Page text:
The real world is, of course, the world in which Anthy and Utena are reintegrated as one whole person. The fantasy world they have been living in is, I think, populated with some real people (Jury, Saionji, and a character named Miki whom I haven't mentioned), possibly altered in Anthy/Utena's mind, but Anthy/Utena is unable to see them completely for who they are because of her insanity. Instead, she integrates them into her fantasy world. Later, these three help her escape at a crucial moment (coming out of a tunnel representing, I believe, a rebirthing), promising to join her in the real world someday.

The landscape outside of the fantasy castle looks so horrible because Anthy/Utena are going to have to go through a kind of personal hell as they come to terms with all the traumas they have been through. The real castle rising in the distance is an indication that they will succeed.

That is essentially it. I could go through the movie scene by scene and explain everything in light of this theory, but I won't. A few of the more minor aspects of the movie:

  • Throughout the movie, two shadow girls make comments on what is happening; these shadow girls are alternate versions of Utena and Anthy. They may be all that is left of Anthy and Utena's true selves that know what has happened, and all that is left of the ability for the true selves to communicate with each other.
  • At one point, Utena and Anthy climb to an observation deck that, according to Anthy, "no one ever comes" to. Utena is awed by the amazing view. The deck represents a vantage point in their own healing process from which they can start to see things they had been denying before.
  • During their time on the observation deck, Utena sees a group of paintings which had started out being draped with cloth. The paintings are initially of the prince and Anthy. Utena says with surprise and some dismay that "these paintings are all of you." As soon as she says that, the content of each painting changes so that they create one painting, separated by the difference frames and canvases, of a naked Anthy lying passed out on a floor. The first paintings represent Anthy's fractured memories and fantasies of her prince. When Utena comments on them, they change into the real picture, which is that of Anthy after being raped by her brother.

    This is Anthy's first inkling of the truth. Before Utena arrived (i.e., before Anthy and Utena started to reintegrate), Anthy could only see the fantasy images of her and the prince. After reintegration begins, Anthy is starting to be able to see the real picture--in other words, she is able to face her memories of being raped by her brother. She could only have had the strength to allow herself to recover those memories in the presence of her long-separated self, Utena. Anthy's dawning awareness is also why Anthy makes a very eerie statement right then about showing Utena why everyone wants the Rose Bride (i.e., her). Anthy is still in pieces in the pictures, though, both because that represents her shattered self and because she hasn't reintegrated with her split-off selves of Utena and Shiori.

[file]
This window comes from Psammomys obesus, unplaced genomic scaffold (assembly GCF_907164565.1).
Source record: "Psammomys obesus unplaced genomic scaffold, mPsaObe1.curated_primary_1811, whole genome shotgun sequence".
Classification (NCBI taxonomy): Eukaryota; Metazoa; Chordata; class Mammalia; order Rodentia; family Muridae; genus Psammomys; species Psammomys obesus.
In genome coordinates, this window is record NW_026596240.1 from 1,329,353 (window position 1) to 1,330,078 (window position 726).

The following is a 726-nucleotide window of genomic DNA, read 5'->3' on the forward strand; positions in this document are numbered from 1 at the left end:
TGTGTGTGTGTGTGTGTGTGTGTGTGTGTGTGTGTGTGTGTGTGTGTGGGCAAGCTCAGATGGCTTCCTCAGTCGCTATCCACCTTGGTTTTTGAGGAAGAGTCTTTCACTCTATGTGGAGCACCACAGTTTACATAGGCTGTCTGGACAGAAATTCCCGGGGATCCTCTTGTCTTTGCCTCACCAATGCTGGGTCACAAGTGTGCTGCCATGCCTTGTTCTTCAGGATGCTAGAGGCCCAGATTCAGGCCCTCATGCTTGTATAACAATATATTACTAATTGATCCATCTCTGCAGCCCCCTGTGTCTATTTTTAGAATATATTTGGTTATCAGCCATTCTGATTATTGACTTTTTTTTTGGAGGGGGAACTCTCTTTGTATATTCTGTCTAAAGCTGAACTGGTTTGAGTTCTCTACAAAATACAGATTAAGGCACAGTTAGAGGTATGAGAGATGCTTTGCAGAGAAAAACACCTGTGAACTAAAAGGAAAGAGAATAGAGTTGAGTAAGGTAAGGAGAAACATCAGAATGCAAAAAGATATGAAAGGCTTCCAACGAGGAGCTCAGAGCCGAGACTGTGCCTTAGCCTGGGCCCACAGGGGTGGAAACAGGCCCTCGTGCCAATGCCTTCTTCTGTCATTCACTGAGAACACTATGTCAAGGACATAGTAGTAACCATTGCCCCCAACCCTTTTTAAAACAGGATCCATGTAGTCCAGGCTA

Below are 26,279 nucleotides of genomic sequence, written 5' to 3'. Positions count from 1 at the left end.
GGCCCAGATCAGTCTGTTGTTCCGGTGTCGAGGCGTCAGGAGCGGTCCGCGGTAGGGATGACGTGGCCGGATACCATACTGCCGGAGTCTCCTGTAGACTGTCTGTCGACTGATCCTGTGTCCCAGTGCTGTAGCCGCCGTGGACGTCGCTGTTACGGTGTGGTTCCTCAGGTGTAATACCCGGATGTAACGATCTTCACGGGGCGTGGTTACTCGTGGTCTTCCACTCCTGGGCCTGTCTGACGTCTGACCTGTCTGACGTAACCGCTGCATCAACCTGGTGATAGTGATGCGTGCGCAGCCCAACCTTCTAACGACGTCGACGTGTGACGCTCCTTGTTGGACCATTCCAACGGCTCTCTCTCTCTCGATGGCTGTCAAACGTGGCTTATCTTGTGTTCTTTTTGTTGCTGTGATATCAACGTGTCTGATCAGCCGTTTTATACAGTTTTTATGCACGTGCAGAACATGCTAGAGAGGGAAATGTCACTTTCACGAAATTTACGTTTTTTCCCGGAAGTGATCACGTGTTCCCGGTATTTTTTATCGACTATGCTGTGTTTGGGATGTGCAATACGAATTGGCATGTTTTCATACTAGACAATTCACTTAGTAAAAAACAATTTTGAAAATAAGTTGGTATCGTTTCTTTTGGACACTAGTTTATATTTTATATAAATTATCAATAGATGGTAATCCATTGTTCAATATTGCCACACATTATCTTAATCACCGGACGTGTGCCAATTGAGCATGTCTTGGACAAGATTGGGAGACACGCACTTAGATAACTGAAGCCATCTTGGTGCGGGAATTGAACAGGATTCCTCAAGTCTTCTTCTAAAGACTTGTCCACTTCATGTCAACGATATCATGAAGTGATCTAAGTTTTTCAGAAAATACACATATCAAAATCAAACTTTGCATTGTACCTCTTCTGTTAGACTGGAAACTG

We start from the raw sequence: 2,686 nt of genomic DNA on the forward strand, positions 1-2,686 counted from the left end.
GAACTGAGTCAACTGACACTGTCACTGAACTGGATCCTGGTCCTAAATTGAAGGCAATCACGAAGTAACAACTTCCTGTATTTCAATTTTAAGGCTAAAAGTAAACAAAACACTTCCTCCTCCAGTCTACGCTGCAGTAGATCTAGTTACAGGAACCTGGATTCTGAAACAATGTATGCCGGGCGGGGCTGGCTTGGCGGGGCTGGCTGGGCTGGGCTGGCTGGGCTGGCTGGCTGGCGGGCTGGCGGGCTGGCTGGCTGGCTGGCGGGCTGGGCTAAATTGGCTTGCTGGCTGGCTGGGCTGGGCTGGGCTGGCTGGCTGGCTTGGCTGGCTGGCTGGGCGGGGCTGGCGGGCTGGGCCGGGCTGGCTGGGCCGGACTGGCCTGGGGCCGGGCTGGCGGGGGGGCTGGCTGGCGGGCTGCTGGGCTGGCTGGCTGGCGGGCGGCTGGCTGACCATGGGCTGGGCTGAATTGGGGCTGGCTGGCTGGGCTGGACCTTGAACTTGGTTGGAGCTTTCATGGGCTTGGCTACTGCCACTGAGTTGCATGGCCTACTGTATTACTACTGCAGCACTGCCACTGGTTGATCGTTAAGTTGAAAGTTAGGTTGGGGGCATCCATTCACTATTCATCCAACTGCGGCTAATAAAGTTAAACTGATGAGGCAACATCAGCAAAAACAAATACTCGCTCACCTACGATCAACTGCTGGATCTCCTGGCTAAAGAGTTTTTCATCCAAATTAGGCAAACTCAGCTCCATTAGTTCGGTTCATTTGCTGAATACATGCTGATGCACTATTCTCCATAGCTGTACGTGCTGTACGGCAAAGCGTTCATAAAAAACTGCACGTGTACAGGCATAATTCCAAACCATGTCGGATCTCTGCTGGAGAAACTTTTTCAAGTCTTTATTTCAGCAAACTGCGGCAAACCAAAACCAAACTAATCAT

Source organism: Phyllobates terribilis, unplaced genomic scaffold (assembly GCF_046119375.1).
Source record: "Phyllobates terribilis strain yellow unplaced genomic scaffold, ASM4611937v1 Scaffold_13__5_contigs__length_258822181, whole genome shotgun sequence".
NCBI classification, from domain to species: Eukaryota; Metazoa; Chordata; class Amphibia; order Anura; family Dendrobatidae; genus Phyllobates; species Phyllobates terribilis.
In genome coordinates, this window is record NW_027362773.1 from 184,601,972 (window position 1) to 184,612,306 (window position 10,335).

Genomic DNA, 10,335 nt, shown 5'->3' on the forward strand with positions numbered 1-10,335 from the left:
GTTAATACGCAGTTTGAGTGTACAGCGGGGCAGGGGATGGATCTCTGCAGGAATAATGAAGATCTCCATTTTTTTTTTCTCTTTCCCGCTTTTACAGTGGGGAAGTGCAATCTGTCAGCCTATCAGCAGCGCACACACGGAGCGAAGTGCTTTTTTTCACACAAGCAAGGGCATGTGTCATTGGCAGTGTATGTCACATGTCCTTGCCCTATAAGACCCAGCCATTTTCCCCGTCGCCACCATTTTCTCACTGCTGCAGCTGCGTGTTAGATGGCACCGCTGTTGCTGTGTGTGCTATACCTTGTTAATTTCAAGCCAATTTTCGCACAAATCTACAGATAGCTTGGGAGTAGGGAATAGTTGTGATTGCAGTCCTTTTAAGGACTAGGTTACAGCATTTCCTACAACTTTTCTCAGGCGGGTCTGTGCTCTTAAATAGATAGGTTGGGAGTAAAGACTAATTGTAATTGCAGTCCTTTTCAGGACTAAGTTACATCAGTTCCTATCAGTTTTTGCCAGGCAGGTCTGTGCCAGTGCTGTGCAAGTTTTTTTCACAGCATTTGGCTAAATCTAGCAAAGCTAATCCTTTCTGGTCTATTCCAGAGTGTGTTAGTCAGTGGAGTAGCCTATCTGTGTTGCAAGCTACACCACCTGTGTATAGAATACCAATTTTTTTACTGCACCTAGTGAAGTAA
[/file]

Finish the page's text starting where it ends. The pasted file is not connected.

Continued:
• In the final escape sequence, while Utena is a car, a room full of pink-haired women talks about the escape. These all represent Utena.
  • Toward the end of the movie after the escape, two straw dolls are shown with name tags saying they are Anthy Himemya and Utena Tenjou. These dolls show that there never were separate bodies; that the only differences were in the mind. They may represent the shadow girls, or they may represent the fantasy Utena and Anthy personalities, or both.


Well, that's strange seeing that the movie and the tv series have very identical themes and messages. The movie is a different retelling of the events in the tv series. Oh, and just in case you didn't know, the creator of Utena revealed that utena and Anthy are NOT lesbians!

We have just lately started to watch the series, and though we're only a dozen episodes into it, my fiance has expressed a strong desire to see the movie. I also heard that the movie is a different retelling of the events that happen in the tv series, so even though I read through the spoiler, hopefully it won't ruin the rest of the series.
When we watch the movie, I'll remember your theory. I'm interested in seeing how the story develops while watching it in that state of mind.

Hey...stumbled across this site through google...just gonna say a couple of things.
I watched the series, fell completely in love with it, then watched the movie. The movie is gorgeous, but there are a few things to keep in mind. One; the prince-princess-revolution power is explained in the series. Your theory is nice, and very deep, but it doesn't jive with the series. We have to assume that everyone (well, Anthy and her group aside) is real because the outside world is mentioned for each of them, including Utena. And Shiori switched schools in the series.
The movie is inherently different from the series. My thing is, it's all about perception. Because there is too much 'symbolism' and too much 'weirdness' going on to loop it ALL together perfectly.